This 2010 Afghanistan Cannabis Survey updates the first-ever Afghanistan Cannabis Survey that was produced in 2009 by the UNODC and the Afghan Ministry of Counter Narcotics (MCN). Based on years of evidence from cannabis seizures that pointed to Afghanistan as a main cannabis producer, the 2009 survey was the initial effort to systemically estimate cannabis cultivation and production in the country. The findings confirmed Afghanistan’s role as a major grower of cannabis, but also discovered that the country produced more cannabis resin or hashish than any other nation. 

In Afghanistan, cannabis is planted between April and June and harvested between October and January. While cannabis is mainly cultivated as a mono crop, some farmers cultivate cannabis along with other crops on so-called ‘bunds’ along the boundaries or edges of fields. Most cannabis fields require irrigation.

The regional distribution of cannabis cultivation continued to change, especially when examined over the last six years. In 2005, cannabis cultivation was concentrated in the northern part of the country; then, between 2005-2009, the centre of cannabis cultivation shifted to the southern part of the country; and in 2010, cannabis cultivation appeared to be more widely distributed. Still, cannabis cultivation has long been associated with opium cultivation and insecurity and in 2010 that connection persisted. Most cannabis is cultivated in the insecure south where most opium is also produced. More than 60% of cannabis farmers also cultivated opium in 2010.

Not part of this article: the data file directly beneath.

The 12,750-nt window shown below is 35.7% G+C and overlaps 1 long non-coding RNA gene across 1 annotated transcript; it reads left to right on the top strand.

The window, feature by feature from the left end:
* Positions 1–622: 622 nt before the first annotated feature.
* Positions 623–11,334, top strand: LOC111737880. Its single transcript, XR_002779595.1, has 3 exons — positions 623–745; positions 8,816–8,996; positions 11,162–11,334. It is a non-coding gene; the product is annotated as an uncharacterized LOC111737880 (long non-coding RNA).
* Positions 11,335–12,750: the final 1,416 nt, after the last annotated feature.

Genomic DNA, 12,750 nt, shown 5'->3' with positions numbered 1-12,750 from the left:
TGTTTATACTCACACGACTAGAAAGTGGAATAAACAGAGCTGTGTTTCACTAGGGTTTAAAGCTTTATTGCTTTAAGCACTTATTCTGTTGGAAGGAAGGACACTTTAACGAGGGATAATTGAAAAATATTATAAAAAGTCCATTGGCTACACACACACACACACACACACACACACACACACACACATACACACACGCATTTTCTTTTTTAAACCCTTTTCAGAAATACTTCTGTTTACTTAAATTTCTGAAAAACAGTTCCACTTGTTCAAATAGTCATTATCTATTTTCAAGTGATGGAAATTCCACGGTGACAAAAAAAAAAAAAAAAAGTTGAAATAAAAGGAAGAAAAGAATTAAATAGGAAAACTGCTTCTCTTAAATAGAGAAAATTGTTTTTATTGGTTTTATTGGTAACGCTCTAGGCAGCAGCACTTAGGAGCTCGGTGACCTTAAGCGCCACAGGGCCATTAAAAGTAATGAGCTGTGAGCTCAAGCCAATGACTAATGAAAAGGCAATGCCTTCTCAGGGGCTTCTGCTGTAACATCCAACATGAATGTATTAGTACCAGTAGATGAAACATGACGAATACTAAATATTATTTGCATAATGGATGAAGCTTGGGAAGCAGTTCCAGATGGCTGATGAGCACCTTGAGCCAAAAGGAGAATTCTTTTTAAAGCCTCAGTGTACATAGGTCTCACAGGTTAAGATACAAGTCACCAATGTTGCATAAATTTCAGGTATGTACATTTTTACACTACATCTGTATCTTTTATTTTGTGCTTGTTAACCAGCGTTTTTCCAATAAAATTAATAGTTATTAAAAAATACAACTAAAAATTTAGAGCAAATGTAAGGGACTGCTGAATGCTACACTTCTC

Money and poverty alleviation remain the primary reasons reported by farmers to cultivate cannabis and in 2010 farmers had more incentives to grow cannabis than ever. While prices levels of cannabis in Afghanistan remained relatively stable between 2006-2009, prices rose sharply in 2010, particularly in the Northern and North-eastern regions of the country.

Farmers’ gross income from cannabis per hectare in 2010 increased 130%, from US$ 3,900/ha in 2009 to US$ 9,000/ha in 2010. This greatly exceeded farmers’ gross income from opium (US$ 4,900/ha) and farmers’ gross income from wheat (US$ 770/ha). Comparatively, gross income from opium increased by 36% in 2010 over 2009, while gross income from wheat fell by nearly half (47%). Consequently, the average gross household income from cannabis-growing households nearly doubled, from US$1,553 in 2009 to US$3,000 in 2010. Similarly, the percentage of GDP represented by the total farm-gate value of cannabis resin more than doubled, from up to 0.9% in 2009 to up to 2% in 2010.

Farm-gate prices of cannabis resin powder (garda) varied considerably between the North/North-eastern and other regions. This likely reflects differences in quality (proportion of resin to plant material) as well as other factors such as the degree of resin supply and demand. Farmers cited the Government ban and the religious ban on cannabis cultivation most frequently when asked why they had stopped cannabis cultivation in 2010. However, considerably fewer farmers in 2010 mentioned the Government ban than in 2009.